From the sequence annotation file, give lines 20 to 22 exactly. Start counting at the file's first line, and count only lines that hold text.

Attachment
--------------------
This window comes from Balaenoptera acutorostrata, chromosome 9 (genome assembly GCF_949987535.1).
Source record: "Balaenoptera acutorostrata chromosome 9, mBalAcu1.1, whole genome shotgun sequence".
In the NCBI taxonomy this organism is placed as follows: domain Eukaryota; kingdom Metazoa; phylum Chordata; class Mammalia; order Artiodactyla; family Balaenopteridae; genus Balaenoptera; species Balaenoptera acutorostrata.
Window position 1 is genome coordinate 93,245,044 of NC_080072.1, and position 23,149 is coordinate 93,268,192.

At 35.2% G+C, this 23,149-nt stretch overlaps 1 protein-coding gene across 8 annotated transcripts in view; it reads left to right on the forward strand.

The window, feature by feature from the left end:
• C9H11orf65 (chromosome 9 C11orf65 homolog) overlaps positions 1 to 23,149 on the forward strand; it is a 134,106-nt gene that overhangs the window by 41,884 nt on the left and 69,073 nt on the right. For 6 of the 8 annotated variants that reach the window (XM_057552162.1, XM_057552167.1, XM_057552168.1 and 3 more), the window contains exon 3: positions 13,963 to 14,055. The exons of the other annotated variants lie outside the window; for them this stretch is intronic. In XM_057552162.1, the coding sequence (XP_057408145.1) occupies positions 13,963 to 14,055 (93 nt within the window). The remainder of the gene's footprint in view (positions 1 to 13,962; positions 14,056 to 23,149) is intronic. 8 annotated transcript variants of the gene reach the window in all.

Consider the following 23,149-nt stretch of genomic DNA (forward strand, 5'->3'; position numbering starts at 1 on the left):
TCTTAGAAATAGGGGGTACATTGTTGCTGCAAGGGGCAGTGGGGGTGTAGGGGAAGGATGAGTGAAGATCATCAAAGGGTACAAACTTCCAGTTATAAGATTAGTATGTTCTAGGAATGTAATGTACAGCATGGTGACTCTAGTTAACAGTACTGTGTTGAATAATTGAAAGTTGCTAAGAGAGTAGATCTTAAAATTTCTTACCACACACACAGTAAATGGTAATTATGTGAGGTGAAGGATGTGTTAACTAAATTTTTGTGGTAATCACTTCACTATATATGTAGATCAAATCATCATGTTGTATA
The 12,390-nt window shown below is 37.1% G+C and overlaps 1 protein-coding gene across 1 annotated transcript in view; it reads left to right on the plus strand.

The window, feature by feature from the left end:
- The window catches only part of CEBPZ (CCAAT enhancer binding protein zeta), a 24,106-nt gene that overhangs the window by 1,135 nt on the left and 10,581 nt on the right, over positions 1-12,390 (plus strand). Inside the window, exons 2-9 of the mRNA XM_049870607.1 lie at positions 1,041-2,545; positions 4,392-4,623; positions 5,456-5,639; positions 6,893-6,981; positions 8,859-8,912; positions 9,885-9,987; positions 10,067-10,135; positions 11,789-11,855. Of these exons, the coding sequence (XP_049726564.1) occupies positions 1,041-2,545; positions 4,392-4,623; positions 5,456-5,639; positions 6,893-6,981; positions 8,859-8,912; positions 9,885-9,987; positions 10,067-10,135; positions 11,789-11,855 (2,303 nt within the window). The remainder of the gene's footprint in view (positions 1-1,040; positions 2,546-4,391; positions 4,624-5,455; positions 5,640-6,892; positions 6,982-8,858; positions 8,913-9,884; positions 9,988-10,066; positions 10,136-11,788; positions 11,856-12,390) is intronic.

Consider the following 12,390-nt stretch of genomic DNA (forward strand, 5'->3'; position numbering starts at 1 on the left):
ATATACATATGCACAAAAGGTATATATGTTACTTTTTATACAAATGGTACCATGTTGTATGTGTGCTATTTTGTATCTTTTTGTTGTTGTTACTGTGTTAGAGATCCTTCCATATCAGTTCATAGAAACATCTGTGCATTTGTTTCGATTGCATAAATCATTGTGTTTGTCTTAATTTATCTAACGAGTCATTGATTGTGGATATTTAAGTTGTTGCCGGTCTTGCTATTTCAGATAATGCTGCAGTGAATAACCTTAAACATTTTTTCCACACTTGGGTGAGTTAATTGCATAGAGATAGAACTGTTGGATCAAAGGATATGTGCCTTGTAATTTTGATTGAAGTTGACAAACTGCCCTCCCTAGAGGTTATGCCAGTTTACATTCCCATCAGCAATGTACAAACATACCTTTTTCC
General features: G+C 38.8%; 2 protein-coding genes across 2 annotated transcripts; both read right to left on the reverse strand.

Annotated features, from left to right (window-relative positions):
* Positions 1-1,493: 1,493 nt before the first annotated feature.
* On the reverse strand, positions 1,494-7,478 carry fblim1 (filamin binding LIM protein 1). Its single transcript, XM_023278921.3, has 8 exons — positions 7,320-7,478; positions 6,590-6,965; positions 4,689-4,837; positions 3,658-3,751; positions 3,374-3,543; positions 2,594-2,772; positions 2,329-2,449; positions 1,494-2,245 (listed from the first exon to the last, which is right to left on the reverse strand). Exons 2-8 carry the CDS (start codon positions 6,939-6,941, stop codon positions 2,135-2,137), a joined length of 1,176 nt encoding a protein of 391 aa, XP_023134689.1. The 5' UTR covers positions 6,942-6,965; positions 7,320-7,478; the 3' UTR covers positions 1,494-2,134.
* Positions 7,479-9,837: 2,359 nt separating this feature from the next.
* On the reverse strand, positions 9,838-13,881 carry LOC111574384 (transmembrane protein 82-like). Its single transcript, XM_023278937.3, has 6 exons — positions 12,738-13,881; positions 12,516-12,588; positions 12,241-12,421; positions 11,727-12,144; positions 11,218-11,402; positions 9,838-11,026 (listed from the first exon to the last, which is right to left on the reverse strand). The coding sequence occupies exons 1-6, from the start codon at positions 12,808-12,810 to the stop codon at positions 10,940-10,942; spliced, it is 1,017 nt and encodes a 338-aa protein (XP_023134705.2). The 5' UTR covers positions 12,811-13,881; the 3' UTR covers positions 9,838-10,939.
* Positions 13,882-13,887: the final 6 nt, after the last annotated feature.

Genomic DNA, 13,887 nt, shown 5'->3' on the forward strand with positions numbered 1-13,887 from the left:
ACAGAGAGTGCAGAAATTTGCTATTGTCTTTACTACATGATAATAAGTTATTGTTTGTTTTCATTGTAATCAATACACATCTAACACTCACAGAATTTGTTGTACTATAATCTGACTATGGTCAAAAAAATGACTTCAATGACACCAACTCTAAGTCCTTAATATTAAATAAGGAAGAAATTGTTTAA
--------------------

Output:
* On the reverse strand, positions 9,838-13,881 carry LOC111574384 (transmembrane protein 82-like). Its single transcript, XM_023278937.3, has 6 exons — positions 12,738-13,881; positions 12,516-12,588; positions 12,241-12,421; positions 11,727-12,144; positions 11,218-11,402; positions 9,838-11,026 (listed from the first exon to the last, which is right to left on the reverse strand). The coding sequence occupies exons 1-6, from the start codon at positions 12,808-12,810 to the stop codon at positions 10,940-10,942; spliced, it is 1,017 nt and encodes a 338-aa protein (XP_023134705.2). The 5' UTR covers positions 12,811-13,881; the 3' UTR covers positions 9,838-10,939.
* Positions 13,882-13,887: the final 6 nt, after the last annotated feature.

Genomic DNA, 13,887 nt, shown 5'->3' on the forward strand with positions numbered 1-13,887 from the left: